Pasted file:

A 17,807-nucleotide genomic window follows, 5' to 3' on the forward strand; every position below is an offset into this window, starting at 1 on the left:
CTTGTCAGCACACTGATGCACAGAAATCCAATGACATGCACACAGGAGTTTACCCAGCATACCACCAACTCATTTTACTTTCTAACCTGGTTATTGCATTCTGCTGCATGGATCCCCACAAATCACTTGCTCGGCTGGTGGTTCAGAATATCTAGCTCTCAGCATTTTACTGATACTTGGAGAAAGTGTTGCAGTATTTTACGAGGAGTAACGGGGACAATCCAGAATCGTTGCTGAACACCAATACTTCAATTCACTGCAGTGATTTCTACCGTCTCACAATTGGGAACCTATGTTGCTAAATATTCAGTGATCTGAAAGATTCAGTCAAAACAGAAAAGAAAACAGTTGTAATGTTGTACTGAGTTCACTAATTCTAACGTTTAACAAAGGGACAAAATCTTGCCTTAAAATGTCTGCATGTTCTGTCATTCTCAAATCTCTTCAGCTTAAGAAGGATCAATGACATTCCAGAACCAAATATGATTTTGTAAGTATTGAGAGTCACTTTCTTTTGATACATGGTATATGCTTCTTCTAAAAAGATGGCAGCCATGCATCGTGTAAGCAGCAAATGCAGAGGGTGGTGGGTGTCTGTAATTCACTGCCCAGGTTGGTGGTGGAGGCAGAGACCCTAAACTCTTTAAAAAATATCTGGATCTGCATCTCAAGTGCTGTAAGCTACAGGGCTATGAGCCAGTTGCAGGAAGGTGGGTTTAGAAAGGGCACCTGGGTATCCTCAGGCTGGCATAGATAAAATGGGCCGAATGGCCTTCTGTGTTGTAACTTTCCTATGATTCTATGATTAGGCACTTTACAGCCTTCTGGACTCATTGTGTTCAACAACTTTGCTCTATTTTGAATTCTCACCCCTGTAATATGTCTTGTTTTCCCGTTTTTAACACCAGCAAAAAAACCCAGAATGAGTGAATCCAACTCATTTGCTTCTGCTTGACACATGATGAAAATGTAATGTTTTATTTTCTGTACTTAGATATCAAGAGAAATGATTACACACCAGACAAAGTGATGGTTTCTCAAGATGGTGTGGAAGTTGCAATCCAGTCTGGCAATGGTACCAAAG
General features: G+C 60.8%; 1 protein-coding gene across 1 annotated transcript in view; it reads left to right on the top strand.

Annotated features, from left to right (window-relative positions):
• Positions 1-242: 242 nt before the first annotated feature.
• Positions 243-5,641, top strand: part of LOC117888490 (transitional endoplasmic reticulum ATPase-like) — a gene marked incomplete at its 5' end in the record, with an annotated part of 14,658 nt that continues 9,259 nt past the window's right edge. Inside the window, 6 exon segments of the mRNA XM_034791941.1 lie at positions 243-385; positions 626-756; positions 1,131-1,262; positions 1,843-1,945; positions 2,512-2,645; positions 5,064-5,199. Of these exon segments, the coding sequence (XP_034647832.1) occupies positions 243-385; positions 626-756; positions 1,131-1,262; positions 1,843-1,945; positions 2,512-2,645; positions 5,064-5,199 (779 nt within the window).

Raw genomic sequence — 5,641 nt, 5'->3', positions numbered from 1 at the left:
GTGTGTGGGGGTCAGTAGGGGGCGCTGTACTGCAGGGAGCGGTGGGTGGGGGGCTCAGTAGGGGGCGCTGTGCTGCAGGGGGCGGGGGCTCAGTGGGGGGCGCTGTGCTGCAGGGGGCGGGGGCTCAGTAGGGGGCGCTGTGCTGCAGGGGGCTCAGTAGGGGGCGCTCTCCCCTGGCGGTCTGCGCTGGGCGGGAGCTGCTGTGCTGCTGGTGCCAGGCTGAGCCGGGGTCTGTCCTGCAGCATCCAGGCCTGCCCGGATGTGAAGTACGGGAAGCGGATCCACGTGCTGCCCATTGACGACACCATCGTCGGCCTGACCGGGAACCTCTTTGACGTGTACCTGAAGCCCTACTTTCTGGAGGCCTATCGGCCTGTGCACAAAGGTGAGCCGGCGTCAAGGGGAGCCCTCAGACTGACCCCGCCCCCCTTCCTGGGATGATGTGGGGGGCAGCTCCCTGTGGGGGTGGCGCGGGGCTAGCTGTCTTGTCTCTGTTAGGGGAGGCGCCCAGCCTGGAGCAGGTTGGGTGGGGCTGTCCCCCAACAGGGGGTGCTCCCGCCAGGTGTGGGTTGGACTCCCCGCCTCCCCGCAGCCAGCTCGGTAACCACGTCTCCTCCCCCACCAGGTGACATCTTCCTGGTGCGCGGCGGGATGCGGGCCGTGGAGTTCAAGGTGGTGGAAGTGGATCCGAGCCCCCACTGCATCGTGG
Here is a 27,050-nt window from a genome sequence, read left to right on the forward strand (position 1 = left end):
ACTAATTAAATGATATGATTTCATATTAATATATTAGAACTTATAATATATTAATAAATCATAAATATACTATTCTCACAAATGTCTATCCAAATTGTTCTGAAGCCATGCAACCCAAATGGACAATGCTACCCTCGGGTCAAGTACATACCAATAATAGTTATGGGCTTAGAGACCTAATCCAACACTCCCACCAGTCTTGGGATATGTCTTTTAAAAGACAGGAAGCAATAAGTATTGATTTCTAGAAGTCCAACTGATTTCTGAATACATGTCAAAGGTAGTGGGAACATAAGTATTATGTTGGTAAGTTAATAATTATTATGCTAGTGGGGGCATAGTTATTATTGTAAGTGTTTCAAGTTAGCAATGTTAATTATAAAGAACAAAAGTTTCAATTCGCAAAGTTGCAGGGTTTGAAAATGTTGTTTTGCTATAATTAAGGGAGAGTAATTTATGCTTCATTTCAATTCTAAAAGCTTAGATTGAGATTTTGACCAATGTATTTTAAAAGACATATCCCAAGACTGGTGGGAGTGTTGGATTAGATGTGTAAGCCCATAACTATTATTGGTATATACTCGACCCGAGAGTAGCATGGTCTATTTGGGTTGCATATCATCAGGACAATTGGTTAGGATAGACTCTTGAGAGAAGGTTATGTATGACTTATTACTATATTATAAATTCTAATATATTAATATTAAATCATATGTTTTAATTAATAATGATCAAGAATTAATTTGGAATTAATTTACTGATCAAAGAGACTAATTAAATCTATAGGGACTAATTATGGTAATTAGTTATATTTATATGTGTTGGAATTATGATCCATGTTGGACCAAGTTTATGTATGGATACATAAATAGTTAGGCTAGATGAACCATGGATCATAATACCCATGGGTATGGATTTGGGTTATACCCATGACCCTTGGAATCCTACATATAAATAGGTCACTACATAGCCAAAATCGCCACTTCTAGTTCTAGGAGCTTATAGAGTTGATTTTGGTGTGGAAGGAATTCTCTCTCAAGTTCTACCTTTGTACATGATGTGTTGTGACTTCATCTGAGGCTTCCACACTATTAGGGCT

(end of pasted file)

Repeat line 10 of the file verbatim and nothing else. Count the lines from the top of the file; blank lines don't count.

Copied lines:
ACTAATTAAATGATATGATTTCATATTAATATATTAGAACTTATAATATATTAATAAATCATAAATATACTATTCTCACAAATGTCTATCCAAATTGTTCTGAAGCCATGCAACCCAAATGGACAATGCTACCCTCGGGTCAAGTACATACCAATAATAGTTATGGGCTTAGAGACCTAATCCAACACTCCCACCAGTCTTGGGATATGTCTTTTAAAAGACAGGAAGCAATAAGTATTGATTTCTAGAAGTCCAACTGATTTCTGAATACATGTCAAAGGTAGTGGGAACATAAGTATTATGTTGGTAAGTTAATAATTATTATGCTAGTGGGGGCATAGTTATTATTGTAAGTGTTTCAAGTTAGCAATGTTAATTATAAAGAACAAAAGTTTCAATTCGCAAAGTTGCAGGGTTTGAAAATGTTGTTTTGCTATAATTAAGGGAGAGTAATTTATGCTTCATTTCAATTCTAAAAGCTTAGATTGAGATTTTGACCAATGTATTTTAAAAGACATATCCCAAGACTGGTGGGAGTGTTGGATTAGATGTGTAAGCCCATAACTATTATTGGTATATACTCGACCCGAGAGTAGCATGGTCTATTTGGGTTGCATATCATCAGGACAATTGGTTAGGATAGACTCTTGAGAGAAGGTTATGTATGACTTATTACTATATTATAAATTCTAATATATTAATATTAAATCATATGTTTTAATTAATAATGATCAAGAATTAATTTGGAATTAATTTACTGATCAAAGAGACTAATTAAATCTATAGGGACTAATTATGGTAATTAGTTATATTTATATGTGTTGGAATTATGATCCATGTTGGACCAAGTTTATGTATGGATACATAAATAGTTAGGCTAGATGAACCATGGATCATAATACCCATGGGTATGGATTTGGGTTATACCCATGACCCTTGGAATCCTACATATAAATAGGTCACTACATAGCCAAAATCGCCACTTCTAGTTCTAGGAGCTTATAGAGTTGATTTTGGTGTGGAAGGAATTCTCTCTCAAGTTCTACCTTTGTACATGATGTGTTGTGACTTCATCTGAGGCTTCCACACTATTAGGGCT